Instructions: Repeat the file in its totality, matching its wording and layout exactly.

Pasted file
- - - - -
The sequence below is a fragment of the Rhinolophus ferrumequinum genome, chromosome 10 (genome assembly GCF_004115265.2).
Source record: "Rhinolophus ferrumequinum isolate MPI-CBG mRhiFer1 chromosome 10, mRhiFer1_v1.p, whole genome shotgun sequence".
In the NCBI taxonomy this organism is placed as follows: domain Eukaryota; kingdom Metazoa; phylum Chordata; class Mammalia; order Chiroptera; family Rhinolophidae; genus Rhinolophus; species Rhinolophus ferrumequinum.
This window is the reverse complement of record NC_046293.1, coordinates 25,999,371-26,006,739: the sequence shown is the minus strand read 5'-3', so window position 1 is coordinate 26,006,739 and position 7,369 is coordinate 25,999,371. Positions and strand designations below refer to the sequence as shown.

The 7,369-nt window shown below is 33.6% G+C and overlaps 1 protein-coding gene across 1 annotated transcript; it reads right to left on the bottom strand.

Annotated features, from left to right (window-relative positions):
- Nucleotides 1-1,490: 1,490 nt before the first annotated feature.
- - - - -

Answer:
The sequence below is a fragment of the Rhinolophus ferrumequinum genome, chromosome 10 (genome assembly GCF_004115265.2).
Source record: "Rhinolophus ferrumequinum isolate MPI-CBG mRhiFer1 chromosome 10, mRhiFer1_v1.p, whole genome shotgun sequence".
In the NCBI taxonomy this organism is placed as follows: domain Eukaryota; kingdom Metazoa; phylum Chordata; class Mammalia; order Chiroptera; family Rhinolophidae; genus Rhinolophus; species Rhinolophus ferrumequinum.
This window is the reverse complement of record NC_046293.1, coordinates 25,999,371-26,006,739: the sequence shown is the minus strand read 5'-3', so window position 1 is coordinate 26,006,739 and position 7,369 is coordinate 25,999,371. Positions and strand designations below refer to the sequence as shown.

The 7,369-nt window shown below is 33.6% G+C and overlaps 1 protein-coding gene across 1 annotated transcript; it reads right to left on the bottom strand.

Annotated features, from left to right (window-relative positions):
- Nucleotides 1-1,490: 1,490 nt before the first annotated feature.